Pope Francis will visit Mexico in February
By David Agren
Catholic News Service
Pope Francis will visit Mexico in February, marking the pontiff’s first trip to the heavily Catholic country, said Cardinal Norberto Rivera Carrera of Mexico City.
Cardinal Rivera revealed the date Pope Francis would arrive in Mexico Feb. 12 during a homily Nov. 1, but he offered no other information on itineraries or the length of the stay.
“From that day onward, we will receive him with a lot of affection,” he said.
Mexican Foreign Minister Claudia Ruiz Massieu confirmed that Pope Francis will visit the capital, Mexico City, along with the states of Chihuahua and Chiapas –– on the northern and southern borders respectively –– and Michoacan in western Mexico.
“The details will be known in December,” she said Nov. 11, acknowledging where the pope will travel early next year. Spokesmen for dioceses in the three states and Mexico City confirmed details when contacted by Catholic New Service.
Father Hugo Valdemar Romero, Mexico City Archdiocese spokesman, said details of where the pope might visit “are still to be determined.”
Vatican and Mexican church officials confirmed in October that Pope Francis would visit Mexico in 2016, triggering media speculation on where he would visit and pronouncements from politicians that the pontiff would pay visits to their states.
“It’s due to the decadence of the political class” and it wanting to “take advantage ... of the pope’s enormous popularity,” Father Valdemar said of the enthusiasm for the pope among politicians, a group that clung to anti-clerical ideals in past decades as church and state were officially estranged in Mexico.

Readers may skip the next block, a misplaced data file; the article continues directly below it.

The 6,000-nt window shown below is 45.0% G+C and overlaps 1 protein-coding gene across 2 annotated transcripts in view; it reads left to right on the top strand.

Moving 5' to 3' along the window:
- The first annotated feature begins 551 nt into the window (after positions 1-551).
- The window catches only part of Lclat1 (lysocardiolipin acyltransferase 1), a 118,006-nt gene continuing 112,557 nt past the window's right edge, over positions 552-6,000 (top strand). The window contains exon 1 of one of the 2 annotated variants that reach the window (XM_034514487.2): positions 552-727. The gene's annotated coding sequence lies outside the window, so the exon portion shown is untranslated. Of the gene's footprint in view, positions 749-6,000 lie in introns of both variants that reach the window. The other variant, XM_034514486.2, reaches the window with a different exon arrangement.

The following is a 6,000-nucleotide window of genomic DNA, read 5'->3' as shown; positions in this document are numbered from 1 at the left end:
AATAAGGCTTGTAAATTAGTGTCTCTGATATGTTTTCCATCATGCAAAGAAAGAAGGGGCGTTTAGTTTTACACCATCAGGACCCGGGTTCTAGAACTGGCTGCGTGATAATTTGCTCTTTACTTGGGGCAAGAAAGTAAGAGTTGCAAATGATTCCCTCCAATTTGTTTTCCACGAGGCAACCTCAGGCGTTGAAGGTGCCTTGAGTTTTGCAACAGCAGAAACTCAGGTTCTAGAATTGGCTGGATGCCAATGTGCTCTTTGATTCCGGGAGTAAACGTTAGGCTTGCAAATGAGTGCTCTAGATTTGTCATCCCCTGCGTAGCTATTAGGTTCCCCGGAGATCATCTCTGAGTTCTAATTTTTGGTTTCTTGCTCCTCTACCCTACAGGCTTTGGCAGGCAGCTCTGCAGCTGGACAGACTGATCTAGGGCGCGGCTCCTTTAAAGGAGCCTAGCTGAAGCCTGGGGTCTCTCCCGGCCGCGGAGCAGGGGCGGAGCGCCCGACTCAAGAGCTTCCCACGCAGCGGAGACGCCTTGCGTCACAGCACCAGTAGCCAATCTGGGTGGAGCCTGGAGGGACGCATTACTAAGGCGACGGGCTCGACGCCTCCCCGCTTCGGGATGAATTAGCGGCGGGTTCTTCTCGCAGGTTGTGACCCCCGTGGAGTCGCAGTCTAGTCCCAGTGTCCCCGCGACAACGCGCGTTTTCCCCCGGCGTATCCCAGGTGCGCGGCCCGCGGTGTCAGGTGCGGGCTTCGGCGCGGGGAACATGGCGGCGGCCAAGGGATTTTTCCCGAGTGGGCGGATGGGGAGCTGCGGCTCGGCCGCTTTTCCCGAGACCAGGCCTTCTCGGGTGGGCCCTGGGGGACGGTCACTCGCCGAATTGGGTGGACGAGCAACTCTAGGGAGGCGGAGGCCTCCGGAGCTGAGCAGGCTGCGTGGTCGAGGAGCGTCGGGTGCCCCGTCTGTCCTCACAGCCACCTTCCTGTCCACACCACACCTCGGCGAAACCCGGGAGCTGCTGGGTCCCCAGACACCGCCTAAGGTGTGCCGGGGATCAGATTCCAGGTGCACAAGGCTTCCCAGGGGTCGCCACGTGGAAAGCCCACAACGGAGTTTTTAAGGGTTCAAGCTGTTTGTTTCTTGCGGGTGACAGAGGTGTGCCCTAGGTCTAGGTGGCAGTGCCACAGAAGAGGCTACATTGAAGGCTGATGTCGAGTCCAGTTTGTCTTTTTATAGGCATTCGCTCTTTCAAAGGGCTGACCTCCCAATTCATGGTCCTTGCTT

Both houses of the Mexican Congress have invited Pope Francis to speak –– as he did in the U.S. –– but Father Valdemar called that possibility “unlikely.”
The pope’s mission is “evangelizing and reinvigorating the believers’ faith,” said Bishop Felipe Arizmendi Esquivel of San Cristobal de las Casas in southern Chiapas state, the newspaper La Jornada reported.
Pope Francis is expected to stop at the Basilica of Our Lady of Guadalupe in Mexico City, the world’s most visited Marian shrine.
States mentioned for visits include Michoacan to the west of Mexico City, where outward migration has been strong for generations. Self-defense groups formed there in recent years with the blessing of parish priests to fight back against drug cartels. Chiapas, home to a large indigenous population, also has been mentioned.
Pope Francis said in September that he had wanted to visit Mexico, but instead went to Cuba in advance of his U.S. trip. In Mexico, Pope Francis told reporters his wish was to symbolically cross from the border city of Ciudad Juarez into the U.S. as an expression of solidarity with migrants.
Priests, religious and lay Catholics are at the front lines of those offering humanitarian and legal assistance to the thousands of Central Americans transiting the country on northbound trips, although such migrants are increasingly being detained and deported.
“The subject he wants to address is migration and Ciudad Juarez is being signaled,” Archbishop Carlos Aguiar Retes of Tlalnepantla told the newspaper Excelsior.
Pope Francis will be the third pontiff to visit Mexico. Pope Benedict XVI made the last papal visit in 2012, traveling to Guanajuato state.